Other Steve on the two baby black leopards, and television.
(I– Steve B– found the cubs, still very small when Annie first introduced them to me, rather intimidating, unlike the much bigger but almost doglike, playful young tiger. They weren’t so much malevolent as little forces of nature, like animated thorn bushes who BIT. Hard. (Betsy Huntington on margays, on TV: “Yes, they bite. EVERYTHING bites. I bite!”) I should add that Annie who raised them loved them and got affection back. Me they bit– and as I reminded her yesterday, once you picked one up, putting it down was like trying to get off animate Velcro).
Nobody wanted to do [kid’s] TV, especially Major M, so I was ordered to go. After a while, I got to really like the Major. He really understood animals and was a terrific guy.
He sympathized with the “bad pet” theme that we always tried to get across and, one day, because all the local ghetto kids wanted to buy a black panther, I decided to take Dudley on his show. This was a bit audacious, taking a six-month old black leopard on a kiddie show, but Dudley, unlike his sister Denise, was really slow in the head. I could always see his intentions before he did anything, so, I figured that, even though he was unusually big for his age, I could handle him.
The stage hands helped me bring the stainless steel cage up from the loading dock and into the studio. When the segment started, the cage was on the floor. I opened the door and tried to coax Dudley out, but he was frozen – in a mild state of shock from all the lights and cameras. So I reached in and grabbed his scruff and slid him out onto the floor. He still hadn’t moved. Bob and I knelt down on either side of him. Right away, Bob says, Now, Steve, Dudley doesn’t seem to be having any fun being here. In fact, he doesn’t look happy at all. Why is that?” (He was great at knowing what you’d want to say and he’d feed you cues to start your spiel.) “No, Major, leopards are wild animals and they are not really comfortable in situations like this, blah, blah, blah.”
This went on for a while. It was a perfect show. I was getting exactly what I was hoping to get out of it. Then Dudley suddenly, quietly, turned his head to the side 45 degrees and chomped down hard on Bob’s ankle, then froze into his new position. We both stared at him for a second, not wanting to do anything drastic in front of the cameras. Then Bob said, calmly, “Now, can you see what Dudley has done, kids? He’s biting my ankle and it’s very painful. Tell us why he did that, Steve.” “Well, Major, as we were saying, he’s a wild animal and he’s scared in unnatural surroundings. He’s really at home in the forest. This is the reason why a black leopard makes a really bad pet.” “Well, we can see that, can’t we kids? So, if kids want to have a pet, what should they do?” “Well, Major, the Animal Rescue League has lots of dogs, blah, blah, blah.”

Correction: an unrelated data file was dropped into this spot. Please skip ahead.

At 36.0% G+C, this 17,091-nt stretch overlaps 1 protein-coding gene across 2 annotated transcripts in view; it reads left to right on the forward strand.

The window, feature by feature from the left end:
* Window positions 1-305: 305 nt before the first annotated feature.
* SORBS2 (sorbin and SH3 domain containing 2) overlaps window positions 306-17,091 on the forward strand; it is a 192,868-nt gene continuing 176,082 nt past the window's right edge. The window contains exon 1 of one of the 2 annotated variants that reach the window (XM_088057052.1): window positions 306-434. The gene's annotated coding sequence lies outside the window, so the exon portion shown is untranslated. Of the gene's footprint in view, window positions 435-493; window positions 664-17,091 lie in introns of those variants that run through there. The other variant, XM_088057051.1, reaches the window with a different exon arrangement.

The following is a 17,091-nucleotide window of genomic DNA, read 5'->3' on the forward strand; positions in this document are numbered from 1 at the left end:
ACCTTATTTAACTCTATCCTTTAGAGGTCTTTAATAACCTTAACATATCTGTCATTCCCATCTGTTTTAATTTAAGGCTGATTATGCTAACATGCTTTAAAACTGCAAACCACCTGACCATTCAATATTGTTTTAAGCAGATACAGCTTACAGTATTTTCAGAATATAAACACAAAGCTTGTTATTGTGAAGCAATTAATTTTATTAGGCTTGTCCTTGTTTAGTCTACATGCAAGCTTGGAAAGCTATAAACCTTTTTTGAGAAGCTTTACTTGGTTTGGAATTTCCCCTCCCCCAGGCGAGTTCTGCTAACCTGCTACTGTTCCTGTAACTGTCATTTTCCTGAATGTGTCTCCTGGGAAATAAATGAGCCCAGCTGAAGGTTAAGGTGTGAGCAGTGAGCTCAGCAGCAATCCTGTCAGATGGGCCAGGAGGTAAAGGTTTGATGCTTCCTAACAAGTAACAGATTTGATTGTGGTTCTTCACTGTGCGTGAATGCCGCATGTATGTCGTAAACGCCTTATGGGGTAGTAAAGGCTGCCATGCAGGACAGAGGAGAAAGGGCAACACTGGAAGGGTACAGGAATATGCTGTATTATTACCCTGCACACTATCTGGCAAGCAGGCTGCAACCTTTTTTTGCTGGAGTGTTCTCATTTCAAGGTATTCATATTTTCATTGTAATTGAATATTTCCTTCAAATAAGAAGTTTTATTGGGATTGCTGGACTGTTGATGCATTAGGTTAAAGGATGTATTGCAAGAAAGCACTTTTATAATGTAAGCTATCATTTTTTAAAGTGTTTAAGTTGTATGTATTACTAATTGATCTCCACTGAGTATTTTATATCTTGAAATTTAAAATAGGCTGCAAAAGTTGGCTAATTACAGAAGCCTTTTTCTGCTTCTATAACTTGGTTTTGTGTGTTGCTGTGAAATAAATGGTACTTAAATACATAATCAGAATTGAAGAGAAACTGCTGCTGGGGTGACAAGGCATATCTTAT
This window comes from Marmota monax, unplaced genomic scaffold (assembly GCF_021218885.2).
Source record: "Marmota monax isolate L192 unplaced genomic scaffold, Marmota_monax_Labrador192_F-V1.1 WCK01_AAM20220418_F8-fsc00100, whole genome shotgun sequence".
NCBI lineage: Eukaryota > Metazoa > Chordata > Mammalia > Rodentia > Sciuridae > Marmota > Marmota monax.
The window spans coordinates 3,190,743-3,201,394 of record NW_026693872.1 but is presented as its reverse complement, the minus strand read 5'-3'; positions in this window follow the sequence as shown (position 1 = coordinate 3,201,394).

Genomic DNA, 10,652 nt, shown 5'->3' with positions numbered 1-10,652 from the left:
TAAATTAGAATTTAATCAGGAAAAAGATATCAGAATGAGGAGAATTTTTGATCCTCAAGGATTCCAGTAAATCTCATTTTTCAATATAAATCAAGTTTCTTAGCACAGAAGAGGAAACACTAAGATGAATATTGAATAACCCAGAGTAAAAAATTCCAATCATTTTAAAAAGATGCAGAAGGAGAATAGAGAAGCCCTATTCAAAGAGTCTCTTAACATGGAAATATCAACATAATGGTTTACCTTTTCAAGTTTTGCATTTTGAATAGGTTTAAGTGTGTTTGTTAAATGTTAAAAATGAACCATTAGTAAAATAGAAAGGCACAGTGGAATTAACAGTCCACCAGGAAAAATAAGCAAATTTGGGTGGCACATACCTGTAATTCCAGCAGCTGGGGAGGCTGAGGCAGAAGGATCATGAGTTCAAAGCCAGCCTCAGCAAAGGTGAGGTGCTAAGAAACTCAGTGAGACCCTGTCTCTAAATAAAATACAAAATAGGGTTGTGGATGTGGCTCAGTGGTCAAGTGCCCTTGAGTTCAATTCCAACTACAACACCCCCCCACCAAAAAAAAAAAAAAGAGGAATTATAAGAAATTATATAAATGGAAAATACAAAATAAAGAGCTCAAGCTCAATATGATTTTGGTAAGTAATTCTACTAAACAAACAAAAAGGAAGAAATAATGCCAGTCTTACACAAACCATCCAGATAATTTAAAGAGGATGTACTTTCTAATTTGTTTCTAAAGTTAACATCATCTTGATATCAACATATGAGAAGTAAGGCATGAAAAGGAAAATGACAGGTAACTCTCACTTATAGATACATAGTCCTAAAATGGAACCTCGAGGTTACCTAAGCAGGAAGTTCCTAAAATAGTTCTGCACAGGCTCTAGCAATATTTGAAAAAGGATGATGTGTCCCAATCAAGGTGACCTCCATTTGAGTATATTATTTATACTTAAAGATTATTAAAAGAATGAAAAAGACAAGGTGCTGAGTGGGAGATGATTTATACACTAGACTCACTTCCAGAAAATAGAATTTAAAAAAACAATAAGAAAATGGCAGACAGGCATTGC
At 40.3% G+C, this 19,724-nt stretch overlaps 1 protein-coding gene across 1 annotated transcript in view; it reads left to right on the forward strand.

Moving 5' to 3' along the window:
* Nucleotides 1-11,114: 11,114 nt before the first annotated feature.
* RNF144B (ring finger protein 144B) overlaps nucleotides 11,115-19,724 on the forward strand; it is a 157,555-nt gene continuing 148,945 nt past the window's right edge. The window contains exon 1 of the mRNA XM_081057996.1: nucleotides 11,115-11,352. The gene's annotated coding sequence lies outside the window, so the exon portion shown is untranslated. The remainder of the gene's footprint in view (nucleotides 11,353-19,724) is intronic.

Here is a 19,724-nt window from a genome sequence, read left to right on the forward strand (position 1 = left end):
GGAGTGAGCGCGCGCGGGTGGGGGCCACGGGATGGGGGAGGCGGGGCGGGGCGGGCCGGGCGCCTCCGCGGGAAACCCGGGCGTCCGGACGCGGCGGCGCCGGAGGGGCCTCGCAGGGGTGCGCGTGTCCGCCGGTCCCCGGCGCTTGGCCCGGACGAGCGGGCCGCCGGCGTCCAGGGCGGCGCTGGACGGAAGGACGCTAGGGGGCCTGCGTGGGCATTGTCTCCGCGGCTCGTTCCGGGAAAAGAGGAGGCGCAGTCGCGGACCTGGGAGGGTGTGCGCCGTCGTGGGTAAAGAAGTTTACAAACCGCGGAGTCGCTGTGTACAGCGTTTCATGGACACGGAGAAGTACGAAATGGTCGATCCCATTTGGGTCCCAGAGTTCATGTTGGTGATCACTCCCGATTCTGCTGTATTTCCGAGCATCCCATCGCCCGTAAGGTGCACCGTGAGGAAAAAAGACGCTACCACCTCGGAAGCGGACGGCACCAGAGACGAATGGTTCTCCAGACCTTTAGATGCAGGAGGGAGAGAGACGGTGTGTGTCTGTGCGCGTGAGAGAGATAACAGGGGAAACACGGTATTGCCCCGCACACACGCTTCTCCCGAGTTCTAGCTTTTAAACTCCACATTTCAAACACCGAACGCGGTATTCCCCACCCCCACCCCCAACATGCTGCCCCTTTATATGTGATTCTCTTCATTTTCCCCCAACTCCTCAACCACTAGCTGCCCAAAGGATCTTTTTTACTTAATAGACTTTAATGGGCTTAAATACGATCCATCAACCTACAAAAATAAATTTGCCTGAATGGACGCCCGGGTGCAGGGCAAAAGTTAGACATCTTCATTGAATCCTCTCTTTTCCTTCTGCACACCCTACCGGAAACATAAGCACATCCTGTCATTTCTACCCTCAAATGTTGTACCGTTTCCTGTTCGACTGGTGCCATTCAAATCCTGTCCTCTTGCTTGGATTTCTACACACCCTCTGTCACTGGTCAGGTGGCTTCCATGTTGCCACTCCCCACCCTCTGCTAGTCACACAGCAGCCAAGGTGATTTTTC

When we broke for the commercial, I pried Dudley’s jaws off Bob’s ankle and got him back in the cage. There was blood seeping out of his boot and he said, “Well, that went very well. I think you really got your message across.” It was true. The squealing kids really shut up when Dudley chomped his leg. They REALLY paid attention after that.
It was the most successful TV show I ever did, but I realized that I had taken much too big a chance. As I got back in the truck, I said to myself, “Next time I’ll bring a safer animal like Corey the Tapir.”
(Zoonote: Remember the Great Tapir Caper? [SB: Yes, and we will get to THAT debacle– already have plenty of material, & getting more])
When I left the studio, it was already dark and I realised that, in rush hour traffic, it’d take forever to get to the zoo, so I drove across the river to my apartment. I went upstairs and asked Cathy to come down and help me with something. She came down and looked into the back of the van, which was all dark. She peered into the cage and could only see two yellow eyes. “What’s that?” “That’s Dudley” So we carried the cage up three flights of stairs. My next door neighbour who always seemed to come out her door at the wrong moment, opened her door, screamed and went back in.
Cathy was always amazing with animals; still is. She’d never met Dudley, but we dragged him out and put him on the couch. I gently stroked his ruff, as he was still in a state of mild shock and I wanted to warm him up. Cathy got him a dish of milk and was putting it in front of him when he suddenly came to life. He tore the corner off the couch, leaped about seven feet to the drapes, tearing them down. Then he tore the cord out of the TV. He was crushing the alarm clock when I got my hands on him and muscled him into the cage. That was the end of the excitement for the day.
After that, my neighbour saw me bring Vinnie the [King] Vulture in the house once and, after she saw me with a boa around my neck one day, she moved out.
(Steve B again: One more, on why some domestic animals at the zoo may be worse pets than leopards…)